The final stage is where we garner our agency and form a new relationship to the circumstances. It is optimistic. We see the possibilities. Surprising opportunities become part of our story; there is excitement about the newness, and we know that we have changed. We are present to the world, the way it is.
I am up for that. Just yesterday, a friend asked where I will go when the house sells. I gave him five options: find a new house in central Scotland and move in, rent in Edinburgh, rent in Surrey/West Sussex, rent in the Midlands or a surprise. I am up for some big agency launching a leadership development centre in Hawaii and needing me to run it. Or one of the big four deciding to really go for the human potential movement as an income stream and needing my experience to develop the business and all the new consultants – in Cape Town. Or partnerships with fantastic consultants in Austin, Sydney, LA and London. Those wildcards will always be in my pack and I will always be in a conversation about them.
So why so flat this morning? Turns out that the sun was shining when I opened the blinds and the heating just has a broken valve; Jamie, the plumber is coming to fix it tomorrow. Savills know about the typo and will hopefully correct it before you read it and I was hungry not gloopy. Three slices of eggy bread later and I am cruising into stage 4. I am reminded that our realty is just the meaning we make of it; the stories we tell ourselves, the portions we notice or listen to and the models we make up about it: ∞.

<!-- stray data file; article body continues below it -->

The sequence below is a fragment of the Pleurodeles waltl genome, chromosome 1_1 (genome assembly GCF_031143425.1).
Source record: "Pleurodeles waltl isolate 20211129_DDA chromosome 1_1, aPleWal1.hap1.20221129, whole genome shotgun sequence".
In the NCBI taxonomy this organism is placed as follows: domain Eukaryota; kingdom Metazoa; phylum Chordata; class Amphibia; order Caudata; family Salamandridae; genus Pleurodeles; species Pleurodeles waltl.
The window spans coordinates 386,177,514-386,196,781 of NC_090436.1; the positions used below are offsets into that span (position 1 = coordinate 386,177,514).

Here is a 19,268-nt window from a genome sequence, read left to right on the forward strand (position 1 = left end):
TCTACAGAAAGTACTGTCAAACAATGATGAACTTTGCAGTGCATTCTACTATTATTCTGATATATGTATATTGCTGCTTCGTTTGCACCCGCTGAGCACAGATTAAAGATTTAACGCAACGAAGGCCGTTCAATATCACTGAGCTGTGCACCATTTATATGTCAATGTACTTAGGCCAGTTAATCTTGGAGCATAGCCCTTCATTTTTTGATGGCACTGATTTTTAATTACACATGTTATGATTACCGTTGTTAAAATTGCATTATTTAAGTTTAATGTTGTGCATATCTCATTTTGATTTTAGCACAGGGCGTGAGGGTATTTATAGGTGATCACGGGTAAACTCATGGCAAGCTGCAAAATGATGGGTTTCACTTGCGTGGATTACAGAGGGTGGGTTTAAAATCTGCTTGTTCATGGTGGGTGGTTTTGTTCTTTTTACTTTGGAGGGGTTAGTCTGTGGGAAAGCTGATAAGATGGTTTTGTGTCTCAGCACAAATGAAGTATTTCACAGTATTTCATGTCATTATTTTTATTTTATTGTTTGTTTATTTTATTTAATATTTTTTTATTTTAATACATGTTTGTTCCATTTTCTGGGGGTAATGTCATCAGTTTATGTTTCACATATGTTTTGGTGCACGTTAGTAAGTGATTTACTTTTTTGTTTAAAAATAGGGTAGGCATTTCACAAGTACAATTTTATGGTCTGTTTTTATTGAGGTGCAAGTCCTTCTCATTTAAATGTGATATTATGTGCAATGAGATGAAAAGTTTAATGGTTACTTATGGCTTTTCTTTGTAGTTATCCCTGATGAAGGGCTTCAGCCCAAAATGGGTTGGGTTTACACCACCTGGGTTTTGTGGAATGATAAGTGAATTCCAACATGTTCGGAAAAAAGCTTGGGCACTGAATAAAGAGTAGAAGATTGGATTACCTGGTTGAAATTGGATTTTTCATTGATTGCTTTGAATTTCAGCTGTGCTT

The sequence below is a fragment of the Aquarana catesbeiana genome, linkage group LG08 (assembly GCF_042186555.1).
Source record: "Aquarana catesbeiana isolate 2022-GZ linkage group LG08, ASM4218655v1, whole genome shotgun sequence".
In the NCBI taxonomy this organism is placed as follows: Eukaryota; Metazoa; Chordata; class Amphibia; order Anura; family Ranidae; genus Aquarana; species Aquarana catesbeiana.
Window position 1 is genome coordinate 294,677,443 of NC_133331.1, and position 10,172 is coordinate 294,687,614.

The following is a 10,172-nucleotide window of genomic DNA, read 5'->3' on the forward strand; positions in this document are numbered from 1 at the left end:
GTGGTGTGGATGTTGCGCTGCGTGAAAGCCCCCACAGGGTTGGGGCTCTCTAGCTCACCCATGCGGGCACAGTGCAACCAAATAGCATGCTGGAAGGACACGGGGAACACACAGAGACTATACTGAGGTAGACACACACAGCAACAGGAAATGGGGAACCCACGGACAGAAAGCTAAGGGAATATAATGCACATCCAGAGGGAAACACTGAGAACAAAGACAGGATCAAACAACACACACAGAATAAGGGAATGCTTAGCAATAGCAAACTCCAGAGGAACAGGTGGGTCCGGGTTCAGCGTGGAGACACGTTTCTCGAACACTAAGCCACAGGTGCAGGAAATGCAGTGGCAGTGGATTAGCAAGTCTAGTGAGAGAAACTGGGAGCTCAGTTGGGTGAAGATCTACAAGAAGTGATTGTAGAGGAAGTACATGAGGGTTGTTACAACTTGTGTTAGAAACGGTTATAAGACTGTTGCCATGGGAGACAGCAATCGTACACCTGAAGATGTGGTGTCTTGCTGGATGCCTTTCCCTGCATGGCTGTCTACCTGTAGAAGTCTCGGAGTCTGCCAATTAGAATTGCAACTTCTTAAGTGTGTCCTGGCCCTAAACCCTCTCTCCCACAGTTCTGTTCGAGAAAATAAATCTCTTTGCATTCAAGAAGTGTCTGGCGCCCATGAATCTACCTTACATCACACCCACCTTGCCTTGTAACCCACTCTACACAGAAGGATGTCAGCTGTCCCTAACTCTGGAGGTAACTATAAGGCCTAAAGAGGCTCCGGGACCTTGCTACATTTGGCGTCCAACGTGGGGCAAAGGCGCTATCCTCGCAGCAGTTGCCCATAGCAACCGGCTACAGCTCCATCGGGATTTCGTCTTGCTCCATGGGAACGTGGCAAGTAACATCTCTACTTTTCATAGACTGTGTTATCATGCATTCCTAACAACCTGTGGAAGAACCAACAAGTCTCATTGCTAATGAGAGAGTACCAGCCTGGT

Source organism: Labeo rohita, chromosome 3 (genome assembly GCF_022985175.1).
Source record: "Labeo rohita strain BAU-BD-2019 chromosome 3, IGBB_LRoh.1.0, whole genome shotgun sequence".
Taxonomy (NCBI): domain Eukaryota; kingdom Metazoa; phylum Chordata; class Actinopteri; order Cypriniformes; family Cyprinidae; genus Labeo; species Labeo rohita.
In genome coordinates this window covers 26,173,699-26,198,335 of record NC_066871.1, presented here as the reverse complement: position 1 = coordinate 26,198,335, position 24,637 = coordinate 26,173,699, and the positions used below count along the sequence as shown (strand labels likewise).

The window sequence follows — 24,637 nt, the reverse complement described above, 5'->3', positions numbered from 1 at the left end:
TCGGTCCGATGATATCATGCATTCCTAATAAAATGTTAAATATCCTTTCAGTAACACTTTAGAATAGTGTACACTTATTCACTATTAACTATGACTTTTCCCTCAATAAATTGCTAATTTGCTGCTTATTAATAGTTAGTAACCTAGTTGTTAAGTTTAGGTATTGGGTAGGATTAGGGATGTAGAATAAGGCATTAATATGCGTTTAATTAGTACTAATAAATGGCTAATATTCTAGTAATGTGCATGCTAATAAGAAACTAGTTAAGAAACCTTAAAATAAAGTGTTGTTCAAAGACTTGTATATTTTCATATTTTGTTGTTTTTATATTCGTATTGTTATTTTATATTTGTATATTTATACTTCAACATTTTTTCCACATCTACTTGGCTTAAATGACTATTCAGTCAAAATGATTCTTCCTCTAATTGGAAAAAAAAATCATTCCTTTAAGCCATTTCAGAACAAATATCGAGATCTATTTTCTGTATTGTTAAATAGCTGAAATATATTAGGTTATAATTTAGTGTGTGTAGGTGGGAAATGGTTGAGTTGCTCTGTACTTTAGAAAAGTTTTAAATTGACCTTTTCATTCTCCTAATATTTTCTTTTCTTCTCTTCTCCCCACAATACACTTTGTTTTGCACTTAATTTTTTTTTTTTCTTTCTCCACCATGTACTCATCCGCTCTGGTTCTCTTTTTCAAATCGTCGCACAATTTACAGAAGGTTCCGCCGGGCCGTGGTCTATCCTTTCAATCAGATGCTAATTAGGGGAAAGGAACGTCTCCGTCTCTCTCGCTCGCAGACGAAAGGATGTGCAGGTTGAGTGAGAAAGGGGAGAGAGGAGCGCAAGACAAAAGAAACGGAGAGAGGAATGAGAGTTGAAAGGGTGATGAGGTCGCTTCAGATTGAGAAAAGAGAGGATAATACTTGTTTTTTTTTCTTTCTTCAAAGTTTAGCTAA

I choose to see a fun season of relocation coming up next, travel being back on the table in the spring and a cosy winter of online adventure.
And I choose to learn how best to make meaning of this world, which I have, at last, accepted and decided to live in rather than survive.